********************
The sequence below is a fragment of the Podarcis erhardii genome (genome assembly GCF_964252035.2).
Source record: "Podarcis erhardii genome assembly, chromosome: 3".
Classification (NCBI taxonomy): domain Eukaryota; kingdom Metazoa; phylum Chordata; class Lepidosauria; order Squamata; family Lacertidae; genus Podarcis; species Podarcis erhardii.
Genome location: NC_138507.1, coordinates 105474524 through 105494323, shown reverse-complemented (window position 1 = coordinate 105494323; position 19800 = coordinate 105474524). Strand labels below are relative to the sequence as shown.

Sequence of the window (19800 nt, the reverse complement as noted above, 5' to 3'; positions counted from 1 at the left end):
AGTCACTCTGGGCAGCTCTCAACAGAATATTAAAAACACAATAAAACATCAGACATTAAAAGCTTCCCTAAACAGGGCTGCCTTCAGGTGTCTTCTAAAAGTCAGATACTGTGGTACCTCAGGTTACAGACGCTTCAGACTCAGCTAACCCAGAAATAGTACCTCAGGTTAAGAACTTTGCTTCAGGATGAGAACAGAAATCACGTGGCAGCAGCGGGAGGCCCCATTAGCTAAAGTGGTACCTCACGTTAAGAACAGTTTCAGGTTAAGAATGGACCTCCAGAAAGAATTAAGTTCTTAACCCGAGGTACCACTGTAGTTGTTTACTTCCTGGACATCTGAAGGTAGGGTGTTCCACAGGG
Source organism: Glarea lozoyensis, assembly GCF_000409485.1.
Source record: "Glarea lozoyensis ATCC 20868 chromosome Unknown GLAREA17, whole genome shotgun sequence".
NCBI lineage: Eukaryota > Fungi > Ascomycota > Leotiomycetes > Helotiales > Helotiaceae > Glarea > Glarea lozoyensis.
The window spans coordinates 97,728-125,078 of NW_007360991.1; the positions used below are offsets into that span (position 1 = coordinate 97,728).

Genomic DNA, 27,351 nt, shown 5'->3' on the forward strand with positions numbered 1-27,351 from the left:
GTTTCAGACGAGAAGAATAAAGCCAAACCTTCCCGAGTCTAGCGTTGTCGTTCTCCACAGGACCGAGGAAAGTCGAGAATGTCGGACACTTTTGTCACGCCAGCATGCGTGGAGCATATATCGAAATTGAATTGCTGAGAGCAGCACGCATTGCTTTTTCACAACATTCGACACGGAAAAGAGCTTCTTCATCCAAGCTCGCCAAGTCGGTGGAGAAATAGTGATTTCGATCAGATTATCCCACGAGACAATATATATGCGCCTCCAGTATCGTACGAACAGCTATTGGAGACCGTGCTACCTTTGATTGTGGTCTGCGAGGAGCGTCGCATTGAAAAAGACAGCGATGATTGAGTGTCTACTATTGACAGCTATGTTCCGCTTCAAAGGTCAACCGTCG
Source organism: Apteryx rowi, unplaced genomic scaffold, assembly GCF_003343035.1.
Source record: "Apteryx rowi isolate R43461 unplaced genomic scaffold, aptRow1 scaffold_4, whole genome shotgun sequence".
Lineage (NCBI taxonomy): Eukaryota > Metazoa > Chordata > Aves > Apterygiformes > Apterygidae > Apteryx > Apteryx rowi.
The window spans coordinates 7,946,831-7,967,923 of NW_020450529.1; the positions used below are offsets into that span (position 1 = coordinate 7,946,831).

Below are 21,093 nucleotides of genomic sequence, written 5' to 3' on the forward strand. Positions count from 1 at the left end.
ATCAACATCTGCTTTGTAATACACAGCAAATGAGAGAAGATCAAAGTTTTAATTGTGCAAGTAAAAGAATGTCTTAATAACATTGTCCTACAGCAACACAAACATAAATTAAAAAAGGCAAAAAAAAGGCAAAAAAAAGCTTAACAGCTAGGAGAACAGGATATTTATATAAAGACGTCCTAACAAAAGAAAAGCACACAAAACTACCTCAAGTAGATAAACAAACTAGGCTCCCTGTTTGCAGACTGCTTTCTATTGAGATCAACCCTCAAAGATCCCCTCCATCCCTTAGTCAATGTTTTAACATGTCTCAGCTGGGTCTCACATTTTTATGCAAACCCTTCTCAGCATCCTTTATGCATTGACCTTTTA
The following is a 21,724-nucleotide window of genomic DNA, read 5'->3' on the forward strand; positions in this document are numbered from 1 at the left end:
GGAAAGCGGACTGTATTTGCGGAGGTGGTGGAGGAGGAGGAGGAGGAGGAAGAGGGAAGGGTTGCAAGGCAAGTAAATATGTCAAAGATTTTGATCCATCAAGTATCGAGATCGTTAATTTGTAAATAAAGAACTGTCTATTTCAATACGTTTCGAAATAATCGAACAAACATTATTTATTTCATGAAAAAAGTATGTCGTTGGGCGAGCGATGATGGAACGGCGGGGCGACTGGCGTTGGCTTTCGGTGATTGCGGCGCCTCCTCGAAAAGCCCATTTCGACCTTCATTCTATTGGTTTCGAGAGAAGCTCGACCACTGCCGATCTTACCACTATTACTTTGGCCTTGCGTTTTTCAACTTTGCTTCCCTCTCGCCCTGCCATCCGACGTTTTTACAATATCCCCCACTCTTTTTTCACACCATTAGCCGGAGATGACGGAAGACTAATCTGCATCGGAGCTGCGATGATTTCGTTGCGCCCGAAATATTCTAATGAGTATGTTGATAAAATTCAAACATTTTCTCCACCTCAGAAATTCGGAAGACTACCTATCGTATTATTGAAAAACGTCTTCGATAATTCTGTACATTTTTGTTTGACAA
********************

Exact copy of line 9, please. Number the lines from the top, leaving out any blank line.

NCBI lineage: Eukaryota > Fungi > Ascomycota > Leotiomycetes > Helotiales > Helotiaceae > Glarea > Glarea lozoyensis.